Posted in Atheism, Buddhism, Climate, Death, FEATURE ARTICLES, Philosophy, Religion
Tagged Atheism, Buddhism, Climate, Death, Philosophy, population, reincarnation
[Part of a series of articles reviewing blogs and websites (here Mark Ambinder) on my blog-roll; see the about page.]
For anyone who hasn’t seen it I recommend Ambinder in conversation and Andrew Sullivan. Sullivan, who makes no pretense at all of running a non-partisan blog, explains that when he needs to ground himself he heads for Ambinder’s office, just such an occasion providing the inspiration the video discussion. The discussion is vintage Sullivan, but I think it is vintage Ambinder too who quickly gets out of the way, giving Sullivan the space to make some eloquent observations about the appeal of Obama and the nature of politics.
[A series of articles reviewing blogs and websites on my blog-roll.]
In Buddhist circles it is common enough to see references to collective delusions (and not doubt in other religions) but it is extremely rare to see it in secular writing. George Monbiot has an article up on his blog, Majesty, We have Gone Mad (also published in the Guardian and on Comment is Free where you can join the bun fight). This is vintage Monbiot and beautifully researched as you would expect.
What I know and you may not is that the high price of oil is currently the only factor implementing British government policy. The government claims that it is seeking to reduce carbon dioxide emissions, by encouraging people to use less fossil fuel. Now, for the first time in years, its wish has come true: people are driving and flying less. The AA reports that about a fifth of drivers are now buying less fuel(8). A new study by the Worldwide Fund for Nature shows that businesses are encouraging their executives to use video conferences instead of flying(9). One of the most fuel-intensive industries of all, business-only air travel, has collapsed altogether(10).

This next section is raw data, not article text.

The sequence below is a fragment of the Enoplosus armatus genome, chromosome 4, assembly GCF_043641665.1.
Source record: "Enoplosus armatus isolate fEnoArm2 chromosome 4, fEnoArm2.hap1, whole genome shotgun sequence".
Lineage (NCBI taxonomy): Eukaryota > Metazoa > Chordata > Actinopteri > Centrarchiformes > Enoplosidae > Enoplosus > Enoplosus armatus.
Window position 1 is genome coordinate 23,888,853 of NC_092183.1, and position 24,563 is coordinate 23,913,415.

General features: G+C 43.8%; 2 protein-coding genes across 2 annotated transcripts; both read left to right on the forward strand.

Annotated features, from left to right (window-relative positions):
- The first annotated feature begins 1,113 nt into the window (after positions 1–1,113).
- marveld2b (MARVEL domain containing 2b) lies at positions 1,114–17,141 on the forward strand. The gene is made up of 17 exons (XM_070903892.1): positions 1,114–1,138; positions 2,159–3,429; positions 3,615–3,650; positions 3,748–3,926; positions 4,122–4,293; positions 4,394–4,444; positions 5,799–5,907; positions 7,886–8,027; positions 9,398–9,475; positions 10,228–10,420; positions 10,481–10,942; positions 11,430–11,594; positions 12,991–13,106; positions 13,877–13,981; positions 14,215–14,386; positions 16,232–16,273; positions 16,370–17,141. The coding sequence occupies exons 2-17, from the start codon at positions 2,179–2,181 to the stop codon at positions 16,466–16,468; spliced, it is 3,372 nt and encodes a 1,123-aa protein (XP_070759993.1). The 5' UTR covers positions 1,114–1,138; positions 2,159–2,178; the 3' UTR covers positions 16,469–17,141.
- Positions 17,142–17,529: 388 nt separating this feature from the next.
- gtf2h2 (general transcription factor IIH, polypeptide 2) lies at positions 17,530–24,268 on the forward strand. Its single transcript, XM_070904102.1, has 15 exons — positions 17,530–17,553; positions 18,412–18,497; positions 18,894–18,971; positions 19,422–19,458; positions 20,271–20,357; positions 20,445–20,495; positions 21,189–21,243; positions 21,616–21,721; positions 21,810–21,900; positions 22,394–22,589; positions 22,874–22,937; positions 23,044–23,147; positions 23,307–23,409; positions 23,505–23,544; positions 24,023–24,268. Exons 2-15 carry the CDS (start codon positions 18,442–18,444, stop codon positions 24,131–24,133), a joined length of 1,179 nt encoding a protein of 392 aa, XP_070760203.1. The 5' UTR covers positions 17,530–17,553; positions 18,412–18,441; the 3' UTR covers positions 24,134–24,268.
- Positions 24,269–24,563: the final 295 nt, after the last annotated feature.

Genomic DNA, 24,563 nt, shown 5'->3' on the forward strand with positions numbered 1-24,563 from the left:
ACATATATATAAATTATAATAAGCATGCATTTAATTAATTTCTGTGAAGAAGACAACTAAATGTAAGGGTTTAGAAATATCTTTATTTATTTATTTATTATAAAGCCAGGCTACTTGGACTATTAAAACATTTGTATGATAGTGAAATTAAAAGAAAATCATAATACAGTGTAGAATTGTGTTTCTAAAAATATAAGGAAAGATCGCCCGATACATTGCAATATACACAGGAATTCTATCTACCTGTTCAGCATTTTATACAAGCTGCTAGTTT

[It goes without saying that I would only write such an article about someone I truly respected and admired. My line of reasoning in the heading is that George Monbiot the high-priest of agressive secularism and George Monbiot the environmental campaigner contains a fatal contradiction, a contradiction that is pervasive in the modern, industrial, Enlightened philosophy.]
Dear George Monbiot,
Last Tuesday’s article in the Guardian, Face facts, Cardinal. Our awful rate of abortion is partly your responsibility, made its central point very well, better far than I have seen it made elsewhere. However there was one telling sentence.
Murphy-O’Connor has denounced contraception and abortion many times. That’s what he is there for: the primary purpose of most religions is to control women.
This last sentence is of course a rhetorical assertion. It makes a mistake which is truly endemic in our culture, a bundling together of things that we resent and then projecting their causes onto religion. This habit is surprisingly pervasive, being widespread for example in Buddhist circles (I am a Buddhist), the assumption being that Buddhism is somehow different and authentic while Christianity is shallow and a kind of crude mind-control that we have out-grown. It really isn’t at all possible to parody this kind of thinking for the more crude you make it to try and make the point, the more you just find people nodding in agreement. It is a lazy kind of thinking and we are very fond of it.